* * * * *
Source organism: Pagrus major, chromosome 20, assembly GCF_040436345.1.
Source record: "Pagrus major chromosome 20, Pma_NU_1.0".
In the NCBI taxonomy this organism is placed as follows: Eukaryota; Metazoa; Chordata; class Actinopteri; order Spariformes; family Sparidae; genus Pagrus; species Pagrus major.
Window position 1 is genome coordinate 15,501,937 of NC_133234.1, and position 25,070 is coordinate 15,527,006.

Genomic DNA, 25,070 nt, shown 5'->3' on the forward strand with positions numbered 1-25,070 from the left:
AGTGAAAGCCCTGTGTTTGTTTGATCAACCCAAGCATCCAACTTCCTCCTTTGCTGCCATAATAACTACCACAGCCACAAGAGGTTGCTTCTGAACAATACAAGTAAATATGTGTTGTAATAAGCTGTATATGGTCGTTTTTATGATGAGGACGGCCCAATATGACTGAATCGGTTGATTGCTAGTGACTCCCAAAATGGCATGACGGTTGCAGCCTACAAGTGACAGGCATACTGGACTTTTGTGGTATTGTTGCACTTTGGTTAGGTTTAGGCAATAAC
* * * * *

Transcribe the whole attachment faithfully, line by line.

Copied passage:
Source organism: Pagrus major, chromosome 20, assembly GCF_040436345.1.
Source record: "Pagrus major chromosome 20, Pma_NU_1.0".
In the NCBI taxonomy this organism is placed as follows: Eukaryota; Metazoa; Chordata; class Actinopteri; order Spariformes; family Sparidae; genus Pagrus; species Pagrus major.
Window position 1 is genome coordinate 15,501,937 of NC_133234.1, and position 25,070 is coordinate 15,527,006.

Genomic DNA, 25,070 nt, shown 5'->3' on the forward strand with positions numbered 1-25,070 from the left:
AGTGAAAGCCCTGTGTTTGTTTGATCAACCCAAGCATCCAACTTCCTCCTTTGCTGCCATAATAACTACCACAGCCACAAGAGGTTGCTTCTGAACAATACAAGTAAATATGTGTTGTAATAAGCTGTATATGGTCGTTTTTATGATGAGGACGGCCCAATATGACTGAATCGGTTGATTGCTAGTGACTCCCAAAATGGCATGACGGTTGCAGCCTACAAGTGACAGGCATACTGGACTTTTGTGGTATTGTTGCACTTTGGTTAGGTTTAGGCAATAAC